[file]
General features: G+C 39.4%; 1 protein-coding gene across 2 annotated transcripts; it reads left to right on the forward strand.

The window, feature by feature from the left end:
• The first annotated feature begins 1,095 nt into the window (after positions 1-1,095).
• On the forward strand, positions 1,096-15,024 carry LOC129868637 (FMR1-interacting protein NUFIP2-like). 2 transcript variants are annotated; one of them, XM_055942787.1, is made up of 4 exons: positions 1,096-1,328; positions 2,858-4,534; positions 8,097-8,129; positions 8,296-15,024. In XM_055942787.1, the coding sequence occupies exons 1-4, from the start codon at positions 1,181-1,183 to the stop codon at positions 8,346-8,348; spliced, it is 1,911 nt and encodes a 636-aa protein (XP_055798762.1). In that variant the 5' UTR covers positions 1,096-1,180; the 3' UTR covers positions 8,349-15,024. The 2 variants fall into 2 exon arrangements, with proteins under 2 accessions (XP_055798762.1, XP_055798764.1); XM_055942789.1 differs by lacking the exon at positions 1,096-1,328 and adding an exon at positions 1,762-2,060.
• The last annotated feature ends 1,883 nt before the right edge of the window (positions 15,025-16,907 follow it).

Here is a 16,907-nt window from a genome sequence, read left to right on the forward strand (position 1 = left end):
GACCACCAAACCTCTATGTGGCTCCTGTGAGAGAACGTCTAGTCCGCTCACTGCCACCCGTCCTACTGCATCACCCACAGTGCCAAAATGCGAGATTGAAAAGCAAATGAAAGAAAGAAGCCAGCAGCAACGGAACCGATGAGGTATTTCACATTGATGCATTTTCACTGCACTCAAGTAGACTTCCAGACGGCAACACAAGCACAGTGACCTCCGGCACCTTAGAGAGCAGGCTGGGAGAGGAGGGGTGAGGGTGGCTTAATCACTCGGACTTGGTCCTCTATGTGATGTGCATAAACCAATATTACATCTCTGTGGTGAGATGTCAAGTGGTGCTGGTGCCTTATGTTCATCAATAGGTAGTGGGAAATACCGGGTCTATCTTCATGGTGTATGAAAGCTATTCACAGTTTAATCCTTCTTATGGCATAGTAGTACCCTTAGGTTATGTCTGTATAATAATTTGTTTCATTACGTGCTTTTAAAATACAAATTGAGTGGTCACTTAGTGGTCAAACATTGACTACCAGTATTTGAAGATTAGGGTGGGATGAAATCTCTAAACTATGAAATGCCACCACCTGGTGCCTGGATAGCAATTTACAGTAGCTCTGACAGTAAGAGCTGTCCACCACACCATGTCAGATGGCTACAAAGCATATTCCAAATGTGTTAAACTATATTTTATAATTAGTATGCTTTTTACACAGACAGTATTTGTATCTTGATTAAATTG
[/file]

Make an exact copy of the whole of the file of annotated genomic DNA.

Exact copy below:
General features: G+C 39.4%; 1 protein-coding gene across 2 annotated transcripts; it reads left to right on the forward strand.

The window, feature by feature from the left end:
• The first annotated feature begins 1,095 nt into the window (after positions 1-1,095).
• On the forward strand, positions 1,096-15,024 carry LOC129868637 (FMR1-interacting protein NUFIP2-like). 2 transcript variants are annotated; one of them, XM_055942787.1, is made up of 4 exons: positions 1,096-1,328; positions 2,858-4,534; positions 8,097-8,129; positions 8,296-15,024. In XM_055942787.1, the coding sequence occupies exons 1-4, from the start codon at positions 1,181-1,183 to the stop codon at positions 8,346-8,348; spliced, it is 1,911 nt and encodes a 636-aa protein (XP_055798762.1). In that variant the 5' UTR covers positions 1,096-1,180; the 3' UTR covers positions 8,349-15,024. The 2 variants fall into 2 exon arrangements, with proteins under 2 accessions (XP_055798762.1, XP_055798764.1); XM_055942789.1 differs by lacking the exon at positions 1,096-1,328 and adding an exon at positions 1,762-2,060.
• The last annotated feature ends 1,883 nt before the right edge of the window (positions 15,025-16,907 follow it).

Here is a 16,907-nt window from a genome sequence, read left to right on the forward strand (position 1 = left end):
GACCACCAAACCTCTATGTGGCTCCTGTGAGAGAACGTCTAGTCCGCTCACTGCCACCCGTCCTACTGCATCACCCACAGTGCCAAAATGCGAGATTGAAAAGCAAATGAAAGAAAGAAGCCAGCAGCAACGGAACCGATGAGGTATTTCACATTGATGCATTTTCACTGCACTCAAGTAGACTTCCAGACGGCAACACAAGCACAGTGACCTCCGGCACCTTAGAGAGCAGGCTGGGAGAGGAGGGGTGAGGGTGGCTTAATCACTCGGACTTGGTCCTCTATGTGATGTGCATAAACCAATATTACATCTCTGTGGTGAGATGTCAAGTGGTGCTGGTGCCTTATGTTCATCAATAGGTAGTGGGAAATACCGGGTCTATCTTCATGGTGTATGAAAGCTATTCACAGTTTAATCCTTCTTATGGCATAGTAGTACCCTTAGGTTATGTCTGTATAATAATTTGTTTCATTACGTGCTTTTAAAATACAAATTGAGTGGTCACTTAGTGGTCAAACATTGACTACCAGTATTTGAAGATTAGGGTGGGATGAAATCTCTAAACTATGAAATGCCACCACCTGGTGCCTGGATAGCAATTTACAGTAGCTCTGACAGTAAGAGCTGTCCACCACACCATGTCAGATGGCTACAAAGCATATTCCAAATGTGTTAAACTATATTTTATAATTAGTATGCTTTTTACACAGACAGTATTTGTATCTTGATTAAATTG